Domestic Violence in South Asian Communities

A film on gender violence. Directed by Vasudevan Srinivasan Written by Kartick Sitaraman DOP & Editing: Divyang Thakkar Cast: Aseem Hattangadi Sarika Singh Nishi Doshi Manohar Dhuri Voice : Yohan Saldhana

Although domestic violence is rarely talked about in South Asian communities, it is a rampant and preventable public health problem that deserves our immediate action.

Domestic Violence is more than just physical abuse. It is physical, mental, emotional, financial, and/or sexual abuse that occurs between people that live together, are dating, are married, or are related in some way. These forms of abuse can have serious and long-lasting impacts on the survivors, their children, and other family members.




Elements of South Asian (SA) Culture:


Divorce in most South Asian communities even those in more liberal America, is still considered taboo. Many South Asians, like other traditional ethnic groups, stay in toxic marriages for the sake of finances, duty, children, fear, or pride. Getting divorced seems impossible and often, couples stay together to avoid the label of a failed marriage.

“In our culture, I think we have been socialized to believe that we give up if we get divorced, and it’s our duty to stay in a relationship that is not good for us any longer. It’s a situation where the family is creating most of the conflict, and abuse seems to occur,either physical, mental, or verbal” – Sumit Ahuja


An arranged marriage is a marriage in which families take a leading role, but the parties have the free will and choice to accept or decline the arrangement. A forced marriage is a marriage that takes place without the full and free consent of both parties. Forced can include physical force, in addition to emotional pressure or duress. Keep in mind that a marriage may begin as arranged, but end up as forced.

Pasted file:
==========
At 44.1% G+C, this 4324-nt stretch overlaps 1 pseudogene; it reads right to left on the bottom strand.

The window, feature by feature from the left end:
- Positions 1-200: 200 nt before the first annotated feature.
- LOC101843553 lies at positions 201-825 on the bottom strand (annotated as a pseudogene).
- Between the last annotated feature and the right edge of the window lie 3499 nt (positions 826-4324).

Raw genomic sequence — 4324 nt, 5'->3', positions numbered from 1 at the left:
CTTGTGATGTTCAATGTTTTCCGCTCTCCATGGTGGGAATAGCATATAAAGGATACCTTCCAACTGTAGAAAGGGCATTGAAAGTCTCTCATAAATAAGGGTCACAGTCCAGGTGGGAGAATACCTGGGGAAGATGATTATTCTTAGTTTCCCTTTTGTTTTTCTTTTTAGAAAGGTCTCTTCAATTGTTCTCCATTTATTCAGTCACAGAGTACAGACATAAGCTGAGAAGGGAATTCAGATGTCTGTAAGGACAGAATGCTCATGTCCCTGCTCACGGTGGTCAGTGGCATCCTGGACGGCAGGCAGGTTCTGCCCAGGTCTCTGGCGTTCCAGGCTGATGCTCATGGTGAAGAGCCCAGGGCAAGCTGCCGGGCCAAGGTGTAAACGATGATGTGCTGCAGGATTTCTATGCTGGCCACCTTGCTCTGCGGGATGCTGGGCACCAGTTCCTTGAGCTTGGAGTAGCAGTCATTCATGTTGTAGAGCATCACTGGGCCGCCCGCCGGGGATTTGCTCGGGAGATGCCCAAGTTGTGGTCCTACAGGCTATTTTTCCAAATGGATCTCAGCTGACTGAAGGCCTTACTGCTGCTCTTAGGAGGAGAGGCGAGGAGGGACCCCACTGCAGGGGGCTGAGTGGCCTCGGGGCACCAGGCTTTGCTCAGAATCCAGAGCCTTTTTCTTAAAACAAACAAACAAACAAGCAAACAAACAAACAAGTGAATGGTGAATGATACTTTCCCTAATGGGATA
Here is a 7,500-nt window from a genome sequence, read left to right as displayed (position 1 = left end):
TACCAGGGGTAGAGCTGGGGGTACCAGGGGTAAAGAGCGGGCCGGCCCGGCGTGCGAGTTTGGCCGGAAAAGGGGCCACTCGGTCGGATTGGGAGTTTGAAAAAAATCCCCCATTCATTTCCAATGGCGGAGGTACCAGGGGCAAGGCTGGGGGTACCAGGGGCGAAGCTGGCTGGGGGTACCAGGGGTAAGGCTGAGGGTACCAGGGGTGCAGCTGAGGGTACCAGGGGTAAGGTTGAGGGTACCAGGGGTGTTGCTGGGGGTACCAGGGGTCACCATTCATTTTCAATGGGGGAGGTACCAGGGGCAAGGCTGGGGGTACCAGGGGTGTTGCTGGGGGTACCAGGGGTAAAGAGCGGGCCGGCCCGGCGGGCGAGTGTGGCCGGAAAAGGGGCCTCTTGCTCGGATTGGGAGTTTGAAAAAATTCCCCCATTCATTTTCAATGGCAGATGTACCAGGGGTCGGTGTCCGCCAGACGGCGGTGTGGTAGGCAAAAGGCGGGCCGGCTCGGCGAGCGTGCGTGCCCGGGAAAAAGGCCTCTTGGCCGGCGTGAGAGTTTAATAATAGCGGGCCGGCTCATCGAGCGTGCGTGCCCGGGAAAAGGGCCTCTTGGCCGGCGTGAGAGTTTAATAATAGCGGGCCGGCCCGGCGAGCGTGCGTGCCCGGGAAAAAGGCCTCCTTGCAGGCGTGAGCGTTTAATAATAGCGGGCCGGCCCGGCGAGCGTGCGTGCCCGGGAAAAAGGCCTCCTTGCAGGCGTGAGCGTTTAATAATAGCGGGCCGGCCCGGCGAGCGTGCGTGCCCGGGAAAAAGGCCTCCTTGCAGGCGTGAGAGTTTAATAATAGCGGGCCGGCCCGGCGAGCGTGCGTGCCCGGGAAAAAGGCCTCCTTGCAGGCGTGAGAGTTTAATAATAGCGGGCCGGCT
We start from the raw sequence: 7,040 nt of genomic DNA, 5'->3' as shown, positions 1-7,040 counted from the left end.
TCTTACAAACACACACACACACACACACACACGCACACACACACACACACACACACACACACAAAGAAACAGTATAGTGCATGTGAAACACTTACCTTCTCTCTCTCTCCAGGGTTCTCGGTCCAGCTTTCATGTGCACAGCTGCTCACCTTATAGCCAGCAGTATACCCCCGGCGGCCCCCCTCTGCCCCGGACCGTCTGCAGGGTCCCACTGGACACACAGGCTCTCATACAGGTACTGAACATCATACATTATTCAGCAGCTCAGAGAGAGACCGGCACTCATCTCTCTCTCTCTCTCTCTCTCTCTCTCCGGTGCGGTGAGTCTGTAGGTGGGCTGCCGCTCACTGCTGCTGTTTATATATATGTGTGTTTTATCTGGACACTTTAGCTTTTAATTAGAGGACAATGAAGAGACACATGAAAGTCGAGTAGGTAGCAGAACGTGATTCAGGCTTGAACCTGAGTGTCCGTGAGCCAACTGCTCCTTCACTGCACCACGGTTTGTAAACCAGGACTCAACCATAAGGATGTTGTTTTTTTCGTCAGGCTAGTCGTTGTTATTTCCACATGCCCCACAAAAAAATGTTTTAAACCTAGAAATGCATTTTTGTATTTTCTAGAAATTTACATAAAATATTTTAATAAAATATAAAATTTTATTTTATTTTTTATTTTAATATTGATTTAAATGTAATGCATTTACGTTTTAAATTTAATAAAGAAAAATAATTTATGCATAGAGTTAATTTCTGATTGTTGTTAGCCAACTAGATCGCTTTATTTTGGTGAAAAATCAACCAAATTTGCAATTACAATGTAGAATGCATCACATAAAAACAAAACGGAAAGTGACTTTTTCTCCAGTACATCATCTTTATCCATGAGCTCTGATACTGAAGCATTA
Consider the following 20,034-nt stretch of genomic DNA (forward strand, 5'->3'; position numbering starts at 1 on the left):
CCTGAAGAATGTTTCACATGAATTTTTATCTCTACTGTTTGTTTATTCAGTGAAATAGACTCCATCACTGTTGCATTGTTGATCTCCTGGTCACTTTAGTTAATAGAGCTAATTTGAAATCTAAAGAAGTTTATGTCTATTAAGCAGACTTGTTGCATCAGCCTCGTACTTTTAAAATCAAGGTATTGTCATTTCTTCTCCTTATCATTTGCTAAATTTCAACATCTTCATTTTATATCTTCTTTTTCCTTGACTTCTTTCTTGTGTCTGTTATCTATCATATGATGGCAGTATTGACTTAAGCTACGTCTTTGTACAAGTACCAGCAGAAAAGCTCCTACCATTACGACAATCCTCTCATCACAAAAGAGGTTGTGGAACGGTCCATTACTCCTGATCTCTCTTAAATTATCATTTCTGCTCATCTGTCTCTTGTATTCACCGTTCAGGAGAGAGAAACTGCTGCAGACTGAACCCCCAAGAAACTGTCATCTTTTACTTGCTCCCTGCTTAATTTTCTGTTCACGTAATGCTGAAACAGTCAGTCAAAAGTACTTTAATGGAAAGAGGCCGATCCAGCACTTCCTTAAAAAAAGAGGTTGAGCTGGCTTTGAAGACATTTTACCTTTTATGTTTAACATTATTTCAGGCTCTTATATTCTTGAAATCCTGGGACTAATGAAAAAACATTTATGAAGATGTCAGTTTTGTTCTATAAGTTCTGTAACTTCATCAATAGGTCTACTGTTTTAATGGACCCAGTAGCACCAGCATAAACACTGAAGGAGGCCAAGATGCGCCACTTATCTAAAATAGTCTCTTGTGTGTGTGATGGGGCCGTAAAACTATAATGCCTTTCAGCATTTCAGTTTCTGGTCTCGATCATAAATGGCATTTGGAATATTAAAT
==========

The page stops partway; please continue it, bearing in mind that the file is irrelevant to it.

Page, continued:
Some South Asian families are open to love marriages where an individual dates and gets to know his/her future life partner. However, other South Asian families consider people who date and pursue love marriages to be promiscuous and rebellious. Abuse can still occur in a dating relationship or in a love marriage. In these instances, abuse is likely to continue due to fear that family, friends, and the larger community will place blame of abuse on the victim for choosing his/her own partner.


Dowry refers to the property, money, ornaments, or any other form of wealth traditionally given for the well-being of a new couple, which a man or his family receives from his wife or her family at the tie of marriage. Recent studies suggest a link between DV and dowry demands; wife abuse has been found to be higher when a husband and/or his family believes dowry payments are inadequate. These crimes appear to be a product of socially structured expectations that reinforce the inferior status of women. This is evident in the low bargaining power of a woman and her parents in dowry-related practices.


Society defines needs, morality, and identity.

NEEDS: Greater emphasis is placed on the needs of the group/family/community over the individual. In some ways, this has had a positive effect since there is a sense of security from the unity and sacrifice of society. HOWEVER, in a DV situation a survivor going against societal norms that support abuse could face ostracism, slander, increased danger, loss of economic opportunity, and no potential for remarriage.

MORALITY: Morality is defined by society instead of the individual. In some ways, this too has a positive effect since consequences and accountability exist for violations o moral code. HOWEVER, the survivor may be considered ‘selfish’ for wanting to seek safety from an abusive situation. Reasons for this include public embarrassment in the community, making what is considered a private matter public, and potential separation of the family by taking sides or divorce.